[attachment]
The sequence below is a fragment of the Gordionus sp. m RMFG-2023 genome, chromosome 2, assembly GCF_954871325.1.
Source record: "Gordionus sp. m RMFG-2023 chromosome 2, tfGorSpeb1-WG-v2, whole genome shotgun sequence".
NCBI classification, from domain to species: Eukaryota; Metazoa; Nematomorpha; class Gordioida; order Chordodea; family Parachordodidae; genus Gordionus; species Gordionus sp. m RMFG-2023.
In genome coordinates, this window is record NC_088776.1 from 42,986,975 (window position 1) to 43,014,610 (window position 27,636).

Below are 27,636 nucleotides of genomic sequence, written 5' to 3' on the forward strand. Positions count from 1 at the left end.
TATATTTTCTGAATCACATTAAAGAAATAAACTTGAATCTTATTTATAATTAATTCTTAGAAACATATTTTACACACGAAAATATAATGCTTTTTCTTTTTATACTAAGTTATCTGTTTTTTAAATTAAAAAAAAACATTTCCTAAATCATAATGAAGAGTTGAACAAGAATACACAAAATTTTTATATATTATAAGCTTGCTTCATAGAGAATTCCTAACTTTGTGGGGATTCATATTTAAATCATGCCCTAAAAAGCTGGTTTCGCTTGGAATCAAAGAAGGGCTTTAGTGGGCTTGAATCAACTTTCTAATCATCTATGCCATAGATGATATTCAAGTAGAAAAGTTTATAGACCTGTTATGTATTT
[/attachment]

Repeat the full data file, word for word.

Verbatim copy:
The sequence below is a fragment of the Gordionus sp. m RMFG-2023 genome, chromosome 2, assembly GCF_954871325.1.
Source record: "Gordionus sp. m RMFG-2023 chromosome 2, tfGorSpeb1-WG-v2, whole genome shotgun sequence".
NCBI classification, from domain to species: Eukaryota; Metazoa; Nematomorpha; class Gordioida; order Chordodea; family Parachordodidae; genus Gordionus; species Gordionus sp. m RMFG-2023.
In genome coordinates, this window is record NC_088776.1 from 42,986,975 (window position 1) to 43,014,610 (window position 27,636).

Below are 27,636 nucleotides of genomic sequence, written 5' to 3' on the forward strand. Positions count from 1 at the left end.
TATATTTTCTGAATCACATTAAAGAAATAAACTTGAATCTTATTTATAATTAATTCTTAGAAACATATTTTACACACGAAAATATAATGCTTTTTCTTTTTATACTAAGTTATCTGTTTTTTAAATTAAAAAAAAACATTTCCTAAATCATAATGAAGAGTTGAACAAGAATACACAAAATTTTTATATATTATAAGCTTGCTTCATAGAGAATTCCTAACTTTGTGGGGATTCATATTTAAATCATGCCCTAAAAAGCTGGTTTCGCTTGGAATCAAAGAAGGGCTTTAGTGGGCTTGAATCAACTTTCTAATCATCTATGCCATAGATGATATTCAAGTAGAAAAGTTTATAGACCTGTTATGTATTT